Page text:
The Commerce Clause From Expansion To Extortion

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Patrick J. Reville
William A. Bottiglieri


Interstate Commerce, Federal Power, Constitutional Expansion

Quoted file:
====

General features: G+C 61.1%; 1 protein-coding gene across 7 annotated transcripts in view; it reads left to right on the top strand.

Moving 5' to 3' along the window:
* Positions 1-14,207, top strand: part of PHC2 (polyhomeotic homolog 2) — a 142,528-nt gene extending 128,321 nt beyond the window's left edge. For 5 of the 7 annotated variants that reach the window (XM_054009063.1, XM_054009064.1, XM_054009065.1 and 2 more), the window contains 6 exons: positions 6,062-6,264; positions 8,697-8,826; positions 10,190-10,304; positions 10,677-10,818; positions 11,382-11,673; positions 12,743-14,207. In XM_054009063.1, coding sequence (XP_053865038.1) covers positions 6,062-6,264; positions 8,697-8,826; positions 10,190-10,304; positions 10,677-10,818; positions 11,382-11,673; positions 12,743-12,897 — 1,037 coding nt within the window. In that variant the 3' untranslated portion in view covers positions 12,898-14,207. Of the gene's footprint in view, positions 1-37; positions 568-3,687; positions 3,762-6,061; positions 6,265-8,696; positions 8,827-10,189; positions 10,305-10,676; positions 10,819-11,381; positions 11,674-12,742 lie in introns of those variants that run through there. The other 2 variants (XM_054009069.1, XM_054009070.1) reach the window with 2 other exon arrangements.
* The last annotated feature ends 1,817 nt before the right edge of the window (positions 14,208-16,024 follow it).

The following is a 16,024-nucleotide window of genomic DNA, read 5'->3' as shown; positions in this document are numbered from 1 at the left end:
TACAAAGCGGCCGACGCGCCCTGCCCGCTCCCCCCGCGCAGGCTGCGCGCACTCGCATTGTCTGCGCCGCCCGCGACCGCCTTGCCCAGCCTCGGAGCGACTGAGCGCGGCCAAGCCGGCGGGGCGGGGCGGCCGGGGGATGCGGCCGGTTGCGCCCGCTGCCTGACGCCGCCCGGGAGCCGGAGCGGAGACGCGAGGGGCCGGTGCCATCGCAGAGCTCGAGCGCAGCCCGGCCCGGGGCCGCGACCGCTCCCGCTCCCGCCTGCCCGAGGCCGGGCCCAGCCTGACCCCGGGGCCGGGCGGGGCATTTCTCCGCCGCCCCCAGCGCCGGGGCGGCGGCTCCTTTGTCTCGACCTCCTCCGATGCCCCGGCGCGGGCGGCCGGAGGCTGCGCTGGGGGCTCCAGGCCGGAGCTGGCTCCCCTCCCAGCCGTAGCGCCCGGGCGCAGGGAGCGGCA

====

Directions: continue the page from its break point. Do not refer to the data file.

The Commerce Clause of the United States Constitution gave the federal government power over foreign trade, trade with the Indian tribes and trade “among several states.”  By lack of further enumeration and the passage of the Tenth Amendment to the Constitution, it would be reasonable to conclude that commerce that is truly intrastate would, therefore, be within the regulatory province of the states.  In fact, that was the interpretation initially reached and subsequently followed by the United States Supreme Court.  But in 1942, that changed and, over the course of the following 60+ years, to date the Court has concluded, by an expansive interpretation of that federal power granted, that Congress and the federal government have virtually unbridled power to regulate not only those areas that would traditionally be considered “commerce” or “interstate commerce”, but, moreover, in areas that seemingly have nothing to do with commerce, interstate, or otherwise.  This paper will trace the journey that the justices have taken down this judicial interstate highway and the methods that the federal government has employed to achieve its objectives.  Hence, the subtitle of this paper:  From Expansion to Extortion.


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